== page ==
Ellen, I see some. The Notre Dame Cathedral is definitely a human species thing. It was not built by one man or woman. It was a group effort over generations--the best of mankind--from the 1100's (with history continuing to be added over the centuries). The ancient building was in a form--a concrete, not abstract, form--anyone could walk into today. Walking into it (before the fire) was not like looking at artifacts from an archaeological dig, but was walking into a fully functional building in use in today's society. When you do that, all you can do is marvel about the human species (and about God for the religious) that it was built about 900 years or so ago. Knowing that things like that exist gives most people comfort on a deep "I came from that" level. That's what I feel. I think that is a species-related emotion although I don't recall Bloom talking about this particular emotion. But, to me, seeing that building go up in flames left me feeling like my great grandfather, who was in perfect health yesterday, just died. (That's a hypothetical to demonstrate the emotion.) The comfort of belonging to a historical lineage is something so much a part of me and underground in my mind, I never verbalized it properly. And hanging around Rand-world drove it further underground except as banter about coming from hillbillies and things like that. Now, one physical proof of my inner certainty of belonging to a long line of humans who strive for greatness has gone away. No wonder it's bothersome. It makes me sad and melancholy and really pissed off when I think it may have been arson. As an aside, Bloom says people who wither away and die of depression are suffering from a species emotion (my paraphrase since I'm going by memory--I think his words were different, but the concept is the same). Super-depressed people don't feel like they are worth anything to the species, to anyone else, or even to themselves anymore. Bloom says this self-destructive shutting-down emotion is built into all of us, meaning it can manifest under the right conditions in anyone, so the species can be culled of useless members like cells of a body organ die. The dead get replaced by the new. I find this thought fascinating and--for now at least--it sure seems like this mental mechanism (including for other emotions as well) is one of the core components of human values. For a fiction writer, this opens up a whole world of compelling nuance in big picture events and character motivations--nuance that will resonate universally in others as it does in me. Like I said, I don't believe this species thinking is either-or with individualism. Humans are both individuals and members of the human species. Good and evil exist for both the individual and the species. Ditto for illness and health. If some of Rand's scope excesses can be reduced to a size where their validation can be checked by observation of anyone, and room made for the stuff pertaining to individual human nature she left out, I think this kind of species thinking aligns perfectly with her kind of thinking. At least, I intend to pursue this path until it leads somewhere good or bad (or both ) in my writing and my own thinking. Michael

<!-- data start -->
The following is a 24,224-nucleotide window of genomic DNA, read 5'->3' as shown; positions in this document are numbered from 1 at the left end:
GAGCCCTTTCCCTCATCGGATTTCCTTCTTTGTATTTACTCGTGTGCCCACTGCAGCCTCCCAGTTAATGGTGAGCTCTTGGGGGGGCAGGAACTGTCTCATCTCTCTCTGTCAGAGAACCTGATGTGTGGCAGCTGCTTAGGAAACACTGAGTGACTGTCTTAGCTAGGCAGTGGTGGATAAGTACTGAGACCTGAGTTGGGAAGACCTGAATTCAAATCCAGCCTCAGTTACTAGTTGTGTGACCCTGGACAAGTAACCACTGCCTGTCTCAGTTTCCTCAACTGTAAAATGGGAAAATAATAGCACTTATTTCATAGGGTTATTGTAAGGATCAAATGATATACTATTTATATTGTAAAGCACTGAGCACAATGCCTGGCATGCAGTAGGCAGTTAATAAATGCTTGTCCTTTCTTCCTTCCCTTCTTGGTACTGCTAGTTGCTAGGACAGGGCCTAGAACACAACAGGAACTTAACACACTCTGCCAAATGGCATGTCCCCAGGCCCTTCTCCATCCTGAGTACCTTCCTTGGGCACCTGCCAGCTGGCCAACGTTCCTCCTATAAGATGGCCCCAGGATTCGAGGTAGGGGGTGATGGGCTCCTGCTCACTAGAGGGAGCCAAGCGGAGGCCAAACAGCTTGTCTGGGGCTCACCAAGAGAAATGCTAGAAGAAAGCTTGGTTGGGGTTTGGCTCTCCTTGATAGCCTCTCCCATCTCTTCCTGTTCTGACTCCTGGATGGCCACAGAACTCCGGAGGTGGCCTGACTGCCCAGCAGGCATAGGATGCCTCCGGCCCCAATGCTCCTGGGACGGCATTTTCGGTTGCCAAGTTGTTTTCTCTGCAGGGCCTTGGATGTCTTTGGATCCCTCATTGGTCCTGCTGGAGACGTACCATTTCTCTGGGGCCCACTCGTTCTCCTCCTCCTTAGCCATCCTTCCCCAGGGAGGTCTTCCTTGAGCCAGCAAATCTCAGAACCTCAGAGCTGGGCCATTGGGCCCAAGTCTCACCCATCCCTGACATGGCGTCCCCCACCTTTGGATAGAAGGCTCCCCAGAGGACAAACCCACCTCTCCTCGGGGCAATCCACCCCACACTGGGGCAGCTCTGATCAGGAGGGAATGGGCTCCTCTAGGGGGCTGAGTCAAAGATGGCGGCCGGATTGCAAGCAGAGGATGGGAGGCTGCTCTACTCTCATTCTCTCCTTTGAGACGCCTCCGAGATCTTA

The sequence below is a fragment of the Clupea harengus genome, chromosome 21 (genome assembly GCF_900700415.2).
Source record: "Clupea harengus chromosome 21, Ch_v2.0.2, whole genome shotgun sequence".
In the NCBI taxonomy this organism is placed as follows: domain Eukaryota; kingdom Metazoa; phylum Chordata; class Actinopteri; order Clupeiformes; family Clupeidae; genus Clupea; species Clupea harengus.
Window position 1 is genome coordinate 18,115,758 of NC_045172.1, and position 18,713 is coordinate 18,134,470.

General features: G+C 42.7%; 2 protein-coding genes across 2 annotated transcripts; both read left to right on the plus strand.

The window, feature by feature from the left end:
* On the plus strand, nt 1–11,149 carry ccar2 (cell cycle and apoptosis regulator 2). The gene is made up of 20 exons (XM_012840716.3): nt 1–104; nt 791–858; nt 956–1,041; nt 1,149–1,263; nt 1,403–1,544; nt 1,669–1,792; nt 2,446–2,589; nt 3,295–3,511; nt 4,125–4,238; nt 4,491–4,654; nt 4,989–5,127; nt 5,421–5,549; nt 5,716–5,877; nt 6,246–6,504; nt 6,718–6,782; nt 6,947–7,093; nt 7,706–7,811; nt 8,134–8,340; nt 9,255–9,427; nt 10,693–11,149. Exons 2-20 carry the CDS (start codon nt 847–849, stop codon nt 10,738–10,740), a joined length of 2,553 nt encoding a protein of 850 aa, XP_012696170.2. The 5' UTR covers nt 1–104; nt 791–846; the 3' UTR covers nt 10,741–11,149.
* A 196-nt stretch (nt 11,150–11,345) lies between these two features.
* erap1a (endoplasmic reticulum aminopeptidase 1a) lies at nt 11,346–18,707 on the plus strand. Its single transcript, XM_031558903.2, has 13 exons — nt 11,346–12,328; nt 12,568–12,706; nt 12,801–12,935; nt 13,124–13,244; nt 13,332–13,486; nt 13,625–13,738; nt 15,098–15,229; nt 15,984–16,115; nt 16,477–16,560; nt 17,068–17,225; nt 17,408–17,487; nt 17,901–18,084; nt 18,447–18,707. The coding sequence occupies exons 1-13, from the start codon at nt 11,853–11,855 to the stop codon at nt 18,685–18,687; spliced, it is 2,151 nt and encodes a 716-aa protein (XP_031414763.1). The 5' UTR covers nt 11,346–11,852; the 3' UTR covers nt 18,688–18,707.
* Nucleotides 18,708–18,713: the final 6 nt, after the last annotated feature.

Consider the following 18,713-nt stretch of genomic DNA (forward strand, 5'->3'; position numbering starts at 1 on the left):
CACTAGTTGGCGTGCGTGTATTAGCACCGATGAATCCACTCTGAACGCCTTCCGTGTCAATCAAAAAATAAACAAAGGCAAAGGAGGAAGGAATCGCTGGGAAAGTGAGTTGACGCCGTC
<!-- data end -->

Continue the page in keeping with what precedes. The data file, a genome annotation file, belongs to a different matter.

5. 2 points